HC Deb 16 February 1982 vol 18 cc140-1
Q1. Mr. Lee

asked the Prime Minister if she will list her official engagements for 16 February.

The Prime Minister (Mrs. Margaret Thatcher)

This morning I had meetings with ministerial colleagues and others, including one with the President of the Council of Europe. In addition to my duties in the House, I shall be having further meetings later today. This evening I hope to have an audience of Her Majesty the Queen.

Mr. Lee

Now that the bookmakers are making my right hon. Friend the favourite to win the next general election, will she, in planning her second term of office, give serious consideration to the possibility of phasing down the retirement age by, for example, one year each year over the next five years. so that new job opportunities are given to our young people?

The Prime Minister

I am grateful to my hon. Friend and to the bookies for the fact that they are saying -Now's the time to back Maggie." With regard to the latter part of my hon. Friend's question, the cost of having a retirement age of 60 for men would be so large that it could not be considered now. It would cost about £2.5 billion net a year. As we are already paying between £12 and £13 billion in retirement pensions, and as we must remember that we must take the money from the working population, I cannot give my hon. Friend any encouragement about reducing the retirement age to 60. However, I believe that a Select Committee is considering a common retirement age at the moment.

Mr. Foot


Hon. Members


Mr. Foot

I refer to the right hon. Lady's earlier reply. How do those facts accord with the collapse in manufacturing output to the lowest figure for over 14 years? Does the right hon. Lady regard that figure as confirmation or otherwise of the optimistic prophecies that she has been making over recent months?

The Prime Minister

I think that the right hon. Gentleman is referring to one month's figures—those for December. He will remember that—far from the worst weather for 15 years—we have had the coldest weather since the late 1800s. May I refer him to the view about those figures—incidentally, taken quarter over quarter they represent an increase in output—expressed last night by one of the policy advisers to the previous Government, who said that if one looks behind the figures for the reasons for the decline, they become a lot less interesting? He said that there were two reasons and also that in November we had strikes in British Leyland and Ford, which cut production in that month. This point is much more important: in December we had this extreme spell of cold weather which not only cuts overtime working but also cuts deliveries from the factories to the shops and automatically production stops. He went on to say: I think that the trend over, say, the rest of this year"—[Interruption.] That was the political adviser to the last Labour Government dealing with the question that the right hon. Gentleman asked. He continued: I think the trend over, say, the rest of this year is certainly strongly upwards.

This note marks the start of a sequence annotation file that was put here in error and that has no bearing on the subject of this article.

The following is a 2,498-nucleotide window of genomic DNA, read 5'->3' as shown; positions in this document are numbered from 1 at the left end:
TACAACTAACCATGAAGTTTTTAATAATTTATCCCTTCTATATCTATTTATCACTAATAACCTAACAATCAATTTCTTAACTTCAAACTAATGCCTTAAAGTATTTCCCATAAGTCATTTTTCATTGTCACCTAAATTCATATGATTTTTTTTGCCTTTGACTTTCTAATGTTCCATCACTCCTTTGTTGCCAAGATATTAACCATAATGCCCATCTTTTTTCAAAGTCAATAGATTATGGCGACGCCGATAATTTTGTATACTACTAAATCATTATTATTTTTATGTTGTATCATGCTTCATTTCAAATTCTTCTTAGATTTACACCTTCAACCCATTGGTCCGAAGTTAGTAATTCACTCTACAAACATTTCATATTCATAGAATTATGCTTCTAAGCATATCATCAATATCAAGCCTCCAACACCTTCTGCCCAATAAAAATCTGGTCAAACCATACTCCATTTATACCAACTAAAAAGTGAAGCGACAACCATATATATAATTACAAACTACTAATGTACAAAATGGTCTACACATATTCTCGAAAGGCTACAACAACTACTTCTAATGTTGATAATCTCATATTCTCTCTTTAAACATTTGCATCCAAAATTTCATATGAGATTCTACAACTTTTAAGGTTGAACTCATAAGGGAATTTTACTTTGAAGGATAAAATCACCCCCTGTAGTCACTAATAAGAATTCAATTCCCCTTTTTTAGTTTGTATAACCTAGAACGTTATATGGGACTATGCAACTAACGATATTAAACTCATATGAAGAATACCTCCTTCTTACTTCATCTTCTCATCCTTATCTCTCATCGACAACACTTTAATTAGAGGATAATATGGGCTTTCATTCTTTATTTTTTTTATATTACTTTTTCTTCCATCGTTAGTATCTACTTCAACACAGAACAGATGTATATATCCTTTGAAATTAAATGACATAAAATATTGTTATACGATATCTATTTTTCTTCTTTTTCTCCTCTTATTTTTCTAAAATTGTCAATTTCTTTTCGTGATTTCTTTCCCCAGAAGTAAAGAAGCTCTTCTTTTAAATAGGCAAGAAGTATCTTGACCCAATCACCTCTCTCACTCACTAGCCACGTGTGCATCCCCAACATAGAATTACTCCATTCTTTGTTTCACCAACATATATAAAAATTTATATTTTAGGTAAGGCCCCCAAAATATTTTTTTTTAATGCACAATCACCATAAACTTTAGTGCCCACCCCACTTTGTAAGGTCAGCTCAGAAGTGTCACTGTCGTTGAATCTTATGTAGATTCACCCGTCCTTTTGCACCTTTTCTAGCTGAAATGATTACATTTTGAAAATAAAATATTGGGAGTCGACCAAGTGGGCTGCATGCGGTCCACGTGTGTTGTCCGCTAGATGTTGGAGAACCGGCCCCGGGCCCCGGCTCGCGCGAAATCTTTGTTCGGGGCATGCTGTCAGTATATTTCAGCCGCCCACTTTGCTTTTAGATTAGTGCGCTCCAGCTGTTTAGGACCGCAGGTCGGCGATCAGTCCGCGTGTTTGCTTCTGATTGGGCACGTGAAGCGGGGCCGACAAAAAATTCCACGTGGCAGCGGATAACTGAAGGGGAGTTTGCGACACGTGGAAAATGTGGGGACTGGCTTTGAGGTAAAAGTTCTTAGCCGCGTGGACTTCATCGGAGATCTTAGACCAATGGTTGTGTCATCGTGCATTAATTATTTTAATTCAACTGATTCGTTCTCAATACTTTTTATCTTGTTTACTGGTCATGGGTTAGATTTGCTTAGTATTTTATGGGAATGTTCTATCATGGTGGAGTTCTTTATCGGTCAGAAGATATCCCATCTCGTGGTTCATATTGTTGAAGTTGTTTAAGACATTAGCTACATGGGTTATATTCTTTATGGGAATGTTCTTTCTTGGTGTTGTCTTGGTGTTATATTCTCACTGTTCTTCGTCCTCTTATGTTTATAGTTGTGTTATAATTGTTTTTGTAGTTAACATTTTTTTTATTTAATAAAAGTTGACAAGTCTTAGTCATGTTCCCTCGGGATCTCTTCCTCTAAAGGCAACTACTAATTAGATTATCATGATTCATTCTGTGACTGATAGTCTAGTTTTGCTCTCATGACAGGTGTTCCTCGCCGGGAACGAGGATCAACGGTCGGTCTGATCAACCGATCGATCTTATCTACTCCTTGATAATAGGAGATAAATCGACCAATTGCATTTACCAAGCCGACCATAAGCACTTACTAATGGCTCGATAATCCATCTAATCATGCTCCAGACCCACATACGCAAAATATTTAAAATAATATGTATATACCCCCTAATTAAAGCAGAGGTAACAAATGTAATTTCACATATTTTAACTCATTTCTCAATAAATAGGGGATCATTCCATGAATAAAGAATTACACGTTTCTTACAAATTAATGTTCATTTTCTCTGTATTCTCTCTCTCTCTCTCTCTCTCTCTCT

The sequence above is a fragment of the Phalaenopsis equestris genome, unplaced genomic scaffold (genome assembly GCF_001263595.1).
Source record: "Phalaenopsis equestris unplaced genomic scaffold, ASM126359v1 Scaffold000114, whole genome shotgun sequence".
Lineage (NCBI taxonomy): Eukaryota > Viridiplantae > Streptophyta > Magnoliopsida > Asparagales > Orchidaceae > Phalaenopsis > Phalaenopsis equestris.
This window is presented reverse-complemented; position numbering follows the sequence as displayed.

Mr. Foot

Has the right hon. Lady compared those figures with the recent estimates of the CBI and realised that they very much accord with its estimates? Does she take any account of these matters, or will she go on prophesying that the figures are getting better when all the facts and the mass redundancies throughout the country prove to all that they are getting worse? Are we to have more of the same policy when her right hon. and learned Friend the Chancellor produces his Budget?

The Prime Minister

If one compares the fourth quarter of last year with the third—[Interruption.] The Opposition may not like it, but industrial production actually rose. It fell in December because of the terrible weather, much longer holidays and strikes, but it is the right hon. Gentleman who backs the strikes, not me.

Mr. Rippon

Will my right hon. Friend consider today instituting an inquiry into the circumstances and effects of the transfer of titles of Times Newspapers Ltd.? In particular, will she seek an assurance from her right hon. Friend the Secretary of State for Trade that there has been no breach of the letter or the spirit of the undertakings given by the proprietor in January last year?

The Prime Minister

It looks as though the legal situation is very complex and there is more than one view upon it. As my right hon. and learned Friend knows, I am, therefore, not the person to pronounce on the legal matter. My right hon. Friend the Secretary of State for Trade is of course looking into it to see whether the law has been upheld.

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